Analysts say the next transaction to stun the market is likely to come from Sun Hung Kai Properties' sale of 12 houses at Twelve Peaks on The Peak.

SHKP deputy managing director Victor Lui Ting said it would invite interested parties to tender for the houses this month. "We are preparing the tender document and will disclose some particulars next week," he said.

Twelve Peaks is expected to set one of the highest transaction prices for luxury homes in Hong Kong, topping HK$100,000 per square foot. With a saleable area of 3,700 sq ft to 4,300 sq ft, each house is likely to cost more than HK$370 million.

SHKP bought the site at 12 Mount Kellett Road in 2006 for a record HK$1.8 billion, or HK$42,196 per square foot.

The most expensive home in the city is House 10 at Skyhigh on Pollock's Path, which measures 5,989 square feet and fetched HK$800 million, or HK$133,578 per saleable square foot, at sale in June 2011. The second priciest house is a 5,145 sq ft house at 3 Gough Hill Road, which was sold in February this year for HK$650 million, or HK$126,336 per saleable square foot.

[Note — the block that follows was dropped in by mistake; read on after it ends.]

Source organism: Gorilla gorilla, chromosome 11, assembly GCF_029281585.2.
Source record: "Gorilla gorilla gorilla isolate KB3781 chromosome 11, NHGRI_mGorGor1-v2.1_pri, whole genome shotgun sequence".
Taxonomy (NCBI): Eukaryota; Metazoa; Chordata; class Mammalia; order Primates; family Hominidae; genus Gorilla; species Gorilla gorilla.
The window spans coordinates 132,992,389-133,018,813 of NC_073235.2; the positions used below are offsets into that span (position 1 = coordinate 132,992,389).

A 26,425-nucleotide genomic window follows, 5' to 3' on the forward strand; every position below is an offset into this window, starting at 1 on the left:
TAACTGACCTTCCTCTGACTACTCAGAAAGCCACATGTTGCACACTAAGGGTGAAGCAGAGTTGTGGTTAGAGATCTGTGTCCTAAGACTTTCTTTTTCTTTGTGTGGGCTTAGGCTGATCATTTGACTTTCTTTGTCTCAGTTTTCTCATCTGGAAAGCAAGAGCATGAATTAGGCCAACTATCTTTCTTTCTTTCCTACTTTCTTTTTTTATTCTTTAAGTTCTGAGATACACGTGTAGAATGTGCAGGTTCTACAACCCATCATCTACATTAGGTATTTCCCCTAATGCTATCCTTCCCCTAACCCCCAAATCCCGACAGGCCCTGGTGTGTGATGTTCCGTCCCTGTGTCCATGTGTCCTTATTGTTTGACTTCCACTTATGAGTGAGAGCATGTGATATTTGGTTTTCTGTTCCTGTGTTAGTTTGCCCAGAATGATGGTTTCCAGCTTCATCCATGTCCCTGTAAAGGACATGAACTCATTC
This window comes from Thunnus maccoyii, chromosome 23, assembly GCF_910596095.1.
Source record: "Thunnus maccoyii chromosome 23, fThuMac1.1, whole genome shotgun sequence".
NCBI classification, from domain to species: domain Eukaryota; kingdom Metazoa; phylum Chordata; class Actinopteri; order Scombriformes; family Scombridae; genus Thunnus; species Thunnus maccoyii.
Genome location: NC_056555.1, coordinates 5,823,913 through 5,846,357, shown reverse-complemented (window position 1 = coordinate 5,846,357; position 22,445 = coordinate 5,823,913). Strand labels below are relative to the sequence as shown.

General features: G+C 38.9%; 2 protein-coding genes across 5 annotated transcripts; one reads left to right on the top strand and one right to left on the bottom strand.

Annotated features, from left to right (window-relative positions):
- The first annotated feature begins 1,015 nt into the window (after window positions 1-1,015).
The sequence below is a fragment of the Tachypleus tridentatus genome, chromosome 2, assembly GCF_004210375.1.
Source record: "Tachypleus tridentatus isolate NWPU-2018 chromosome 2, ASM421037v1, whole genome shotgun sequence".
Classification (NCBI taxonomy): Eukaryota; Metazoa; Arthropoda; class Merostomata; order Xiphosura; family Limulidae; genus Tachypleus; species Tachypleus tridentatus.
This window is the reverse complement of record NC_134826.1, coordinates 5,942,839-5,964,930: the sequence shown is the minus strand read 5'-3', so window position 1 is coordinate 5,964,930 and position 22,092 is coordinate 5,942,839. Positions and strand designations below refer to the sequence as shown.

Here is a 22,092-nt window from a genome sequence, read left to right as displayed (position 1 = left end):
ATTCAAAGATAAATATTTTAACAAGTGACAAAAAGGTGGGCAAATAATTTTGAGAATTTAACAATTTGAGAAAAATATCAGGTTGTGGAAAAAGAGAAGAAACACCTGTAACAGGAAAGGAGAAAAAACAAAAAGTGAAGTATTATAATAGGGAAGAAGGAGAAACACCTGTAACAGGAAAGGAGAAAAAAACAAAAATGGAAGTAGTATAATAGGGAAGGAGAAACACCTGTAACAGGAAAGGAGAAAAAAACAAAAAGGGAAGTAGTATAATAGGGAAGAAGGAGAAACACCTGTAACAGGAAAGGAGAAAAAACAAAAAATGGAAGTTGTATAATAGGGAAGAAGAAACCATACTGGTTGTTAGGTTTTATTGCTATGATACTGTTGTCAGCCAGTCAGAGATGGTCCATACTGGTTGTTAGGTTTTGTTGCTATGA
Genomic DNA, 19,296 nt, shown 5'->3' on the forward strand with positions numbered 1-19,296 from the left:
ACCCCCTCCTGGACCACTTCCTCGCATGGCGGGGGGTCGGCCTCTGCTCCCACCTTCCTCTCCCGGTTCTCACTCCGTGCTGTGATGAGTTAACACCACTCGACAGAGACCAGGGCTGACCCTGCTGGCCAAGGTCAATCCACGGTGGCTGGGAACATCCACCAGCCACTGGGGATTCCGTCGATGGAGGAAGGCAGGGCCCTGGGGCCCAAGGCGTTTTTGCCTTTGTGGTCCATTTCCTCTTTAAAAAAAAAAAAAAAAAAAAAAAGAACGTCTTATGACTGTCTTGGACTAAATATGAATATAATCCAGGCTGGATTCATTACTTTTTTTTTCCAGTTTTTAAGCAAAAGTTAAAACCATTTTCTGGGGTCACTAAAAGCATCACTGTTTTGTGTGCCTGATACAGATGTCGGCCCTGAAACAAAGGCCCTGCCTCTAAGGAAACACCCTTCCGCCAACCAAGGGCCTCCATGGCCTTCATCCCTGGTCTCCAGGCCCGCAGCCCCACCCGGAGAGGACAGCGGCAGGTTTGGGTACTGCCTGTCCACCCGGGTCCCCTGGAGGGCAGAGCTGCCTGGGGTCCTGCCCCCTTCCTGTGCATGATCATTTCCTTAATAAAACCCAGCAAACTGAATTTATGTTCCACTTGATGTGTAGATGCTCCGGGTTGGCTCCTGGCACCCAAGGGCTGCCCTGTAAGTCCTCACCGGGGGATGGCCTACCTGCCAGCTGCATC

Landscope Christie's International Real Estate chief executive Koh Keng-shing said there had been an improvement in luxury property buyer sentiment.

"We have received more calls from clients in the past two weeks," he said. "But will these enquiries turn to transactions? It is still too early to jump to a conclusion."

He said the market was still clouded by negative factors such as expectations of an interest rate increase and property cooling measures that were still in place. However the government's recent concession on double stamp duty had helped improve sentiment, he added.

The concession means that buyers will no longer have to pay double stamp duty of as much as 8.5 per cent if they can sell their first home within six months of signing a formal agreement to buy a new one, rather than a provisional agreement. Buyers of pre-sale flats in blocks being built could therefore have up to 36 months to sell their first property.